Mogensen argues that in fact, these young protesters aren’t revolutionaries at all. Rather, they are just acting out a romantic vision of the revolutionary activist as they recognize from eras gone by, comparing themselves to medieval peasant uprisings and the resistance movement of World War II, fighting for their ideals against totalitarian regimes.
But Mogensen claims that these activists are merely pirated copies of those heroes of yore. There is no great ideological battle to fight. There is no struggle that justifies violence. As it is, they have nothing to say. Their only message is a cry for attention staged as political action which only becomes real in front of the TV cameras when it is already too late. As Mogensen concludes with a tinge of unsettled wonder at the opinions expressed by the activists in the special supplement to Danish newspaper Information written by Youth House activists:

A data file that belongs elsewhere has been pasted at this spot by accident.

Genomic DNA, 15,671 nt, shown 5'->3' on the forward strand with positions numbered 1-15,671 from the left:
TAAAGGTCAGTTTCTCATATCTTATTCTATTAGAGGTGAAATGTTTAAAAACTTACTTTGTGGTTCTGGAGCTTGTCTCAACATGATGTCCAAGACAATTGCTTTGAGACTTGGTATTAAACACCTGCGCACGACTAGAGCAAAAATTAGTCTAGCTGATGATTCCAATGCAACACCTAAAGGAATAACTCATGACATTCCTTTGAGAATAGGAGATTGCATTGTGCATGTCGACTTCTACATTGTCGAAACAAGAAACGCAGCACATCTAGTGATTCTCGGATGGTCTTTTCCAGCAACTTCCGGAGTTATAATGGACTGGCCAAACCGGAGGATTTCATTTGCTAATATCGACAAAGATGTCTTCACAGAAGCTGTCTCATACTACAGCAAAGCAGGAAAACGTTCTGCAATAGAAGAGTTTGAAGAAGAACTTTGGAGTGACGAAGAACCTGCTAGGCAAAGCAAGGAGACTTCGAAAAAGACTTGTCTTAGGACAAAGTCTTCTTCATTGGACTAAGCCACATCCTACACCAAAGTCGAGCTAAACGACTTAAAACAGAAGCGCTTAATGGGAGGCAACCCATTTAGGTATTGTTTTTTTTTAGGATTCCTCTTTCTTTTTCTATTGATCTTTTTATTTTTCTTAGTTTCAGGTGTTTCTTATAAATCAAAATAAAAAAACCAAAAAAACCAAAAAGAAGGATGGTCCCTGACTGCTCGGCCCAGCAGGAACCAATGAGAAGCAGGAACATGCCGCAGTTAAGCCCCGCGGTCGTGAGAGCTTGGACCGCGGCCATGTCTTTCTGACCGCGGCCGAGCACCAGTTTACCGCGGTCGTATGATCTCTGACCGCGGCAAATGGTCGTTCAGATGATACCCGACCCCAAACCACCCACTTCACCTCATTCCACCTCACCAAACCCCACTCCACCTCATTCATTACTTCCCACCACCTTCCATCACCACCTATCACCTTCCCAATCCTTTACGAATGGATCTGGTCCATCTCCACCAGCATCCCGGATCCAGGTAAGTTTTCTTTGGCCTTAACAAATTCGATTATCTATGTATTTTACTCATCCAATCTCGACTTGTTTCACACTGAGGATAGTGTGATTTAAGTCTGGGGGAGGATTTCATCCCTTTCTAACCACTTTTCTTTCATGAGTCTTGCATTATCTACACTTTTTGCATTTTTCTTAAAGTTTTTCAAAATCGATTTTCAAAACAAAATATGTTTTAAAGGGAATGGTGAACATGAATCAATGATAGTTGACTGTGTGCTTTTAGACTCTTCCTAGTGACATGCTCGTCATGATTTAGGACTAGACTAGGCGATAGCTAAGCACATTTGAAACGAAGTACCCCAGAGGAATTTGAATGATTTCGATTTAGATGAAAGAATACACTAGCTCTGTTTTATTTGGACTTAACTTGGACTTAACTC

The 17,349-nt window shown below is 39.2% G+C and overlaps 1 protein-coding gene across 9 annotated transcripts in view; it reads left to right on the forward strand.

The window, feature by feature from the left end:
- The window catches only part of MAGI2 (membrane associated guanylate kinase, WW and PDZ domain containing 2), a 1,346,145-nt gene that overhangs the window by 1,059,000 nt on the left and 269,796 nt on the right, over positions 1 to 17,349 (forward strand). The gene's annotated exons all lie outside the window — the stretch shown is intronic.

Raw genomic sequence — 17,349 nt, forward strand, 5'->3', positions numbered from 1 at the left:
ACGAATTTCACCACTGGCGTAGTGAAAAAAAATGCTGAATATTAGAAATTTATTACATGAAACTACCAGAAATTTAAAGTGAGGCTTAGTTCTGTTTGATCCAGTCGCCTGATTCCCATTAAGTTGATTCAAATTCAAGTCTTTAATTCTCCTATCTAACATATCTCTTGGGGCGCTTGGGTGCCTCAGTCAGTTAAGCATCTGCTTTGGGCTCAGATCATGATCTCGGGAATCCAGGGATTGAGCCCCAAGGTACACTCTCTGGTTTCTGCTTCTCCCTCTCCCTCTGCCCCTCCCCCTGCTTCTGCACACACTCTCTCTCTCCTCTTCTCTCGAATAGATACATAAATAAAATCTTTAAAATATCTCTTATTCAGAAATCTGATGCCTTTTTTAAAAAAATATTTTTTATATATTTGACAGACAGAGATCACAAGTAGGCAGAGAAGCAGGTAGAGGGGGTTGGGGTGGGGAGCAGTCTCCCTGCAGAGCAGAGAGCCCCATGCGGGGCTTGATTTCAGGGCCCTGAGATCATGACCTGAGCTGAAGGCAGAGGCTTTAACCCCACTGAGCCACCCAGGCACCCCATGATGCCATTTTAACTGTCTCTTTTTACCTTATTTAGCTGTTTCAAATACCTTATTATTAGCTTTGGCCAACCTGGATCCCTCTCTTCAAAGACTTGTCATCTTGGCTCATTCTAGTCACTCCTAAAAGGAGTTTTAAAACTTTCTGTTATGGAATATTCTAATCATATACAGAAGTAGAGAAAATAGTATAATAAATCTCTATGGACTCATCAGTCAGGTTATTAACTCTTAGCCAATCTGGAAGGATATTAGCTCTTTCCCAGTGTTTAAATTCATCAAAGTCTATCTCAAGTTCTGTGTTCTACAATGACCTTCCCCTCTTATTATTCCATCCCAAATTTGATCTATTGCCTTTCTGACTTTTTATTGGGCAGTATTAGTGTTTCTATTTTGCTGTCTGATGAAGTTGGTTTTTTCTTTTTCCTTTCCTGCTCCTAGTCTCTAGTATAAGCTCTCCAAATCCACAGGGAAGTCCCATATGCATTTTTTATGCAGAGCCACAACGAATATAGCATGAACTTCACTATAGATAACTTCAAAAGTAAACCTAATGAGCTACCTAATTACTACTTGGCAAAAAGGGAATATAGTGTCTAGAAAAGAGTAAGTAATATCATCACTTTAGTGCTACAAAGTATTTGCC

Aside from writing furiously about the “correct people with empty promises” in Information, the activist writers exhibited a strange longing for an actual project: “You cannot escape. Everything can be sold and you wonder whether it would better to stop struggling so they can’t sell the struggle? Are we a necessity for this structure? We are more paralyzed than we would be in a totalitarian dictatorship. There at least there there would be something to fight and die for.”
According to Mogensen, these young activists have adopted the role of the revolutionary to play a live role playing game, escaping reality by opposing society, defining themselves through their opposition to mainstream society. Yet finding themselves frustrated that it does not allow for a clearly defined struggle.